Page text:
Shin Godzilla

Shin Godzilla ★★★

Godzilla, as both a film franchise and a prehistoric fire-breathing sea monster, has always been defined by its ability to evolve. Originally conceived for the 1954 Ishirō Honda classic that bore his name and first introduced him to the world, Godzilla is the king of the kaiju and the most durable of all movie monsters because — by feeding on nuclear energy — it essentially feeds on human folly, itself. If there’s a more renewable resource, scientists have yet to discover it.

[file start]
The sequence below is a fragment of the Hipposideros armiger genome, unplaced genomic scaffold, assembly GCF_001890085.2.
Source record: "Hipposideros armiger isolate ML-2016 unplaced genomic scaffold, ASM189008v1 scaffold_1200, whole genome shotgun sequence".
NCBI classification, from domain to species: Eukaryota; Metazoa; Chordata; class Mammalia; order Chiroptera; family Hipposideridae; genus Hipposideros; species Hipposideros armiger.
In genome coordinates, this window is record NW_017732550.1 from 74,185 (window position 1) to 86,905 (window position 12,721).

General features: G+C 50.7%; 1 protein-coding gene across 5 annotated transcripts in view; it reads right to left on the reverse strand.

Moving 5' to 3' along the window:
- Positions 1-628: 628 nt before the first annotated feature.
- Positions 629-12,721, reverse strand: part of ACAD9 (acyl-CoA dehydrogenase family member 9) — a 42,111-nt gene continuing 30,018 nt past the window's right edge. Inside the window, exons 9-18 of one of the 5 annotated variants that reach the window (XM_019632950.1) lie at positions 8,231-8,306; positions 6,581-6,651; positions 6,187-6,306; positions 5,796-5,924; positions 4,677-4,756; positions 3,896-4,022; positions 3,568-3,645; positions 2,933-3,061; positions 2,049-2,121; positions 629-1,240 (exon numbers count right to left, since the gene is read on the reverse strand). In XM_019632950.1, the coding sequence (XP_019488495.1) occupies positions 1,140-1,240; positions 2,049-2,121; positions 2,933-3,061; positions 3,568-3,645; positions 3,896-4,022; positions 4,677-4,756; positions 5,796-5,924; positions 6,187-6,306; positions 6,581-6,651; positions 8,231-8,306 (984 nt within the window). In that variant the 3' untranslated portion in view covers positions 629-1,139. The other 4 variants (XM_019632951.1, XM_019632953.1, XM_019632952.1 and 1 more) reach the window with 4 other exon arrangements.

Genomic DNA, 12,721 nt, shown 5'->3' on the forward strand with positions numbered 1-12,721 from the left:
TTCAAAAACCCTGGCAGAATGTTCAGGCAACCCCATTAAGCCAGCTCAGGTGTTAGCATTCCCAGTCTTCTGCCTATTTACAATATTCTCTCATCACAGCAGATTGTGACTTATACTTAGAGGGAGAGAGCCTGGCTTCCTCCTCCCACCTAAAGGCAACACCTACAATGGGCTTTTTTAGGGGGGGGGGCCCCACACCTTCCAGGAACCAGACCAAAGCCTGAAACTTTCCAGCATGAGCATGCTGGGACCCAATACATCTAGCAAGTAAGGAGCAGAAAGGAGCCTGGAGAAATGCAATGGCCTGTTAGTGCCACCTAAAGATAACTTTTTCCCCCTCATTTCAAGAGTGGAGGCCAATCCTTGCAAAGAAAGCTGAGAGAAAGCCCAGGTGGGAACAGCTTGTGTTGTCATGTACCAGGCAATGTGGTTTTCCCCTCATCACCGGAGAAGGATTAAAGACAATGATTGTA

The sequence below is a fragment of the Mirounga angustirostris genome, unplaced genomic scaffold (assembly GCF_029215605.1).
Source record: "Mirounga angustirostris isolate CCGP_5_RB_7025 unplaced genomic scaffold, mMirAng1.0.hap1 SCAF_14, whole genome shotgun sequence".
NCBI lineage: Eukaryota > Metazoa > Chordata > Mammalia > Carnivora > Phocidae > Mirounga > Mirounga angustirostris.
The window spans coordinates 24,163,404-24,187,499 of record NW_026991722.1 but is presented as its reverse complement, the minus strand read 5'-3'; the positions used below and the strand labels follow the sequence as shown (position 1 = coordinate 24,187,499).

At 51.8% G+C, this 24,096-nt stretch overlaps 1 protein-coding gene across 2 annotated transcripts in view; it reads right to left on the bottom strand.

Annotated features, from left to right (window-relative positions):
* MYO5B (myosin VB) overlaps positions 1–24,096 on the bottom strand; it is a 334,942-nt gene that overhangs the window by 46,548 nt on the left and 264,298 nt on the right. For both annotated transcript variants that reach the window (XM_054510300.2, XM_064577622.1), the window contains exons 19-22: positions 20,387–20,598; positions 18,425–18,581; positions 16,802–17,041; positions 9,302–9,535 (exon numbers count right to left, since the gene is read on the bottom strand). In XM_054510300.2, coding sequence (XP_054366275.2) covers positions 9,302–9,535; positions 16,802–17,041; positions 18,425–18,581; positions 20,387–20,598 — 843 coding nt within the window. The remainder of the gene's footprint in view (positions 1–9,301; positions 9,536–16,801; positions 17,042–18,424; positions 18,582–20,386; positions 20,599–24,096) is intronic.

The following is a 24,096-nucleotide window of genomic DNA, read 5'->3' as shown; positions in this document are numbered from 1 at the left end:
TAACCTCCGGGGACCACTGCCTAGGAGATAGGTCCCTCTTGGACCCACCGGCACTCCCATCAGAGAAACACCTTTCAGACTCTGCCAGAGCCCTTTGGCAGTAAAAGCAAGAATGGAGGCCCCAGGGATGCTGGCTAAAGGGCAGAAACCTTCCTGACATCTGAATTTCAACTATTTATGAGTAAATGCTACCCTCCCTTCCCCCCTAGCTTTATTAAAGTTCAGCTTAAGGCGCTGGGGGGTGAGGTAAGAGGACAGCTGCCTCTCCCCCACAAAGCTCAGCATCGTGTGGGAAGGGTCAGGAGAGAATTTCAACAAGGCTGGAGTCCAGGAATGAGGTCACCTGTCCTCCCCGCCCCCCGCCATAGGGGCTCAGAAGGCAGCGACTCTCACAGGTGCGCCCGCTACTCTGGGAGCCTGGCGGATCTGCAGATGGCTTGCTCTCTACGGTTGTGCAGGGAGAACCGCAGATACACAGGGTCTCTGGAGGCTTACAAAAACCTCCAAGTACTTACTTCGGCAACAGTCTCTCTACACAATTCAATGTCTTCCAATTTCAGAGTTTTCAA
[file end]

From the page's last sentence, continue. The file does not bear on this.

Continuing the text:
It would be 300-foot-tall understatement to say that some of the Godzilla movies have failed to capitalize on their star’s unique allegorical power (or was Mechagodzilla a poignant metaphor for the perils of worshipping false idols?), but the roaring reptile has never lost its power as a symbol of divine retribution, ready to be reborn for whatever new crisis we’ve managed to engineer for ourselves. It’s been 12 years since the last Japanese-produced Godzilla movie (though Gareth Edwards used the creature as the foundation for an elegant 2014 blockbuster about mankind’s outsized sense of planetary stewardship), a span that, in hindsight, feels like a most ominous lull. When the Great East Japan Earthquake struck off the coast of Tōhoku on March 11th, 2011, triggering a meltdown in three different reactors at the Fukushima Daiichi Nuclear Power Plant, it was only a matter of time before Godzilla awoke from his (its?) slumber and waddled towards the shore.


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